Ly Cong Uan: Founder of the Ascending Dragon
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      After the death of the Vietnamese King Le Long Dinh, he was succeeded by Ly Cong Uan, the first emperor of the Ly dynasty, the longest reigning of the 15 great dynasties, lasting from 1010 to 1225.
      After taking the throne Ly Cong Uan took as his reigning name Ly Thai To, and reigned over "Dai Viet" from 1010 to1028. He was a native to Co Phap village, Tu Son district, Bac Ninh province. His mother, Pham Thi Nhan, visited Tieu Son pagoda in Tu Son district, after which she became pregnant and on 12 January, Lunar year Giap Tuat, gave birth to a son. However, the family was so impoverished that they could not even feed themselves. So, Pham Thi Nhan bundled up her son and left him at the Three-Door pagoda. She died not long after that. A Zen Buddhist took the baby into the pagoda and took care of him, giving him the name of Ly Cong Uan.
      As he grew up, Cong Uan became very handsome, strong and extremely intelligent, learning very fast. By the age of 6 years old he could recite from memory numerous Buddhist prayers and sutras.
      One day, the Buddhist monk asked Uan to take a cone-shaped cookie made of cooked sticky rice, called an oan, as an offering to the Guardian Spirit in the pagoda. But Uan was hungry so he stealthily took one piece of oan and ate heartily before making the offering. That night, The Guardian Spirit informed the Buddhist monk in his dream about the boy's rudeness. When he was reprimanded by the monk, Uan was indignant at the Guardian Spirit, so he wrote on the back of the Guardian Spirit: "Be exiled to three thousand miles." The Guardian Spirit appeared again in the monk's dream, lamenting and saying good-bye because he was being turned out. Looking closely at the words, the Buddhist monk recognised Ly Cong Uan's handwriting, so he again reprimanded him and asked him to rub them out.
      Not long after that, when Uan grew old enough, the monk sent him to Tieu Son pagoda and asked the Buddhist priest Van Hanh's favour to go on teaching Cong Uan. Monk Van Hanh was the brother of Ly Khanh Van. Monk Van Hanh was a person of great learning and esteemed statesmanship.
      Cong Uan, though, was not always a good student and often became so involved in recreation, that he neglected his studies. After one such episode, he was tied at the three-door pagoda gate overnight. Deep in the night, mosquitoes bit him so hard he could not get a wink of sleep, so he hummed a poem to the pass the time:
"The sky is used as a mosquito net, the earth as a mat
Sleeping well together with me are the Sun and the Moon
I do not dare to stretch my legs in the deep of the night
Just in fear that the nation would tilt."
      This incident, which proved Uan's gift with words, impressed the monk Van Hang very much when he was told. This sort of skillful poetry was always considered a "royal" talent. After that time, the monk taught Ly Cong Uan with a hope that Uan would one day be king.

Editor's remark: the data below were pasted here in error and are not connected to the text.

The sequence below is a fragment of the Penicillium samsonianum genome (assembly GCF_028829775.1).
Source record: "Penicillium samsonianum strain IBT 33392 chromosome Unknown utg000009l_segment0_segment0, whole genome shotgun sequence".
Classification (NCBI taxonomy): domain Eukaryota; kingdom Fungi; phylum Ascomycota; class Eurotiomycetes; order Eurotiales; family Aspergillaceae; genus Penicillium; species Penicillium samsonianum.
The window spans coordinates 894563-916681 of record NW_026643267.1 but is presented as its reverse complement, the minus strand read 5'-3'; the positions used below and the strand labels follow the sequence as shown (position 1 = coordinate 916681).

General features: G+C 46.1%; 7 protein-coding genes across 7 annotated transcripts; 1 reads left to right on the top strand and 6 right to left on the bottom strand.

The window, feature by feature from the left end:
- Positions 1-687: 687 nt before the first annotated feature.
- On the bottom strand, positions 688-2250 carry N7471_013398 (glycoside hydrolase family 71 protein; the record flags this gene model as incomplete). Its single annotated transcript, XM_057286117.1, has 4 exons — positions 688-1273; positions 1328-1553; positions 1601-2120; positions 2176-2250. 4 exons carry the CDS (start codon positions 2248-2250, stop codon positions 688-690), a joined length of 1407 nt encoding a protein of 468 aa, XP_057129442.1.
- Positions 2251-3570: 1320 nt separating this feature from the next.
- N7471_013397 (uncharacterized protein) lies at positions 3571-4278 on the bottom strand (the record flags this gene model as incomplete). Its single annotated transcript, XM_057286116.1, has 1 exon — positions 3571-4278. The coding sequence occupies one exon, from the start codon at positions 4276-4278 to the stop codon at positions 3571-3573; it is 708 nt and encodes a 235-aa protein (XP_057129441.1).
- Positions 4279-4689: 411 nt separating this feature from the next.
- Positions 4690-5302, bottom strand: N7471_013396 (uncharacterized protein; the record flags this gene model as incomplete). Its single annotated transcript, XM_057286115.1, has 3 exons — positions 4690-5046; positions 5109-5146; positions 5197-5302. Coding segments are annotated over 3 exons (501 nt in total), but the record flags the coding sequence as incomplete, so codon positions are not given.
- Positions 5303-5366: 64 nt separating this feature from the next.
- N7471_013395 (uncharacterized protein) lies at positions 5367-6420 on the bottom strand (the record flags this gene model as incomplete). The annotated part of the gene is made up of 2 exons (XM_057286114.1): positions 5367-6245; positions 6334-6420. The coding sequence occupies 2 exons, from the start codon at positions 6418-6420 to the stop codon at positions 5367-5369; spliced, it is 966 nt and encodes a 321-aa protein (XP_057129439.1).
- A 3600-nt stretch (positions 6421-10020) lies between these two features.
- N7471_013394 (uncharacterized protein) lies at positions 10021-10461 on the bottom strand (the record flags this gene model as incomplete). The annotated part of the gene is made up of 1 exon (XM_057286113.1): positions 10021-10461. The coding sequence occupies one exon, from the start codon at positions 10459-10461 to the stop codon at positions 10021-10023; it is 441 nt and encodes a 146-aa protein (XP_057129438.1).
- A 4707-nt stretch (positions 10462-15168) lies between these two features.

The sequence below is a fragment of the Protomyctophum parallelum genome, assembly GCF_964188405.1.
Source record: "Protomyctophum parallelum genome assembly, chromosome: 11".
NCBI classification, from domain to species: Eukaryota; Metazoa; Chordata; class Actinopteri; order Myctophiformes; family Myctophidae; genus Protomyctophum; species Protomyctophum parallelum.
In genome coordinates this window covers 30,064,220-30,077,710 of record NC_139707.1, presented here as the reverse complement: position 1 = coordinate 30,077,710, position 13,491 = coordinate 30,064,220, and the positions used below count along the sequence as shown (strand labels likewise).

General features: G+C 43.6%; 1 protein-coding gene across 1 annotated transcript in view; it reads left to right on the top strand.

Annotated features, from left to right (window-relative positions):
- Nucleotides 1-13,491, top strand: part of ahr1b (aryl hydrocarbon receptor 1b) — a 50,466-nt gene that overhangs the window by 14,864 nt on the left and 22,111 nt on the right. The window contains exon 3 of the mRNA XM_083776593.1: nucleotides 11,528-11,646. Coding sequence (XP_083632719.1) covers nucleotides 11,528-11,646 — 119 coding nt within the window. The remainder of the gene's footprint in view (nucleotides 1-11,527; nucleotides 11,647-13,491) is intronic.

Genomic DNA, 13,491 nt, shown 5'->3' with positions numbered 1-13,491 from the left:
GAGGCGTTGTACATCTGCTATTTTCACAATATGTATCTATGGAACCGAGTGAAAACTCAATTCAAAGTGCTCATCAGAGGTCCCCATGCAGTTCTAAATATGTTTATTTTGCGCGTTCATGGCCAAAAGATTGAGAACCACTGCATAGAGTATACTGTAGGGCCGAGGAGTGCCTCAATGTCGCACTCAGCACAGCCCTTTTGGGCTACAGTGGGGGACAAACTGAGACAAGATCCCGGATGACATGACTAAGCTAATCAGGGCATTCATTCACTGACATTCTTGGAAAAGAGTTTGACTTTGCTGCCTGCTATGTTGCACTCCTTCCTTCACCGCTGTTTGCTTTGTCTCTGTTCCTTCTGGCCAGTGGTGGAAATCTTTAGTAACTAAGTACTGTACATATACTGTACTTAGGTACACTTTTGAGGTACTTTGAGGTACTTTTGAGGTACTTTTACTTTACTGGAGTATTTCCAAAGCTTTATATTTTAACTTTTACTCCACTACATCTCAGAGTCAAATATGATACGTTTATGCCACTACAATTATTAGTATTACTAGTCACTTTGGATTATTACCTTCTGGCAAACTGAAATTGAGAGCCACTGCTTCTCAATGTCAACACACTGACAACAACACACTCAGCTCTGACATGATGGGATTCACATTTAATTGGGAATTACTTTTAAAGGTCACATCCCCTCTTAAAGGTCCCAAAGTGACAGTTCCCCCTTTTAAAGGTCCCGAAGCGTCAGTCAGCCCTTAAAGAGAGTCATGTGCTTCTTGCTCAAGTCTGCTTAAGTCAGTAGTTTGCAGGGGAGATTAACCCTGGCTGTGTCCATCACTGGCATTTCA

Thanks to Van Hanh's diplomatic talent and a wide acquaintance, Ly Cong Uan was brought into the court. The young man trained himself harder as a scholar and a warrior and was appointed a powerful commander in the court. After Le Long Dinh (aka Le Ngoa Trieu) died, Buddhist monk Van Hanh and the courtiers made Uan emperor (Ly Thai To), with the dynastic title Thuan Thien. He took up residence in Hoa Lu, opening up the era of the Ly dynasty. Over the years, the Ly would become one of the greatest dynasties in Vietnamese history, destroying the Tong, pacifying the Chiem and protecting the national sovereignty of Dai Viet from her powerful neighbors.
      In July 1010, King Ly Thai To moved the capital to Dai La citadel. According to legend, while on the lake, Ly Thai To saw a vision of a great, golden dragon fly out of the water and up into Heaven. Another account says that he watched the arrival of a fleet of dragon boats, then, upon beholding the golden dragon boats flying into the sky, immediately named the imperial city Thang Long (ascending dragon). However it happened, this was when the site of the modern city of Ha Noi became the capital of the Vietnamese Empire.
      As King, Ly Thai To worked to reform and improve the affairs of the court. He tried to make the government more efficient by dividing the country into 24 provinces. However, in March 1028, king Ly Thai To passed away at the age of 55, ending his 18-year rule. The Ly dynasty would reign for many years after him, and Emperor Ly Thai To would go down in history as one of the greatest rulers in the national history of Viet Nam, particularly for founding the capital city at Ha Noi. The literary work attributed to him in the "Complete History of Dai Viet", the "Edict to Remove the Imperial City" was written in 1010 and stands out as one of the most important Vietnamese written works. It stressed classic Vietnamese ideals for the unity, independence, prosperity and security of the country.
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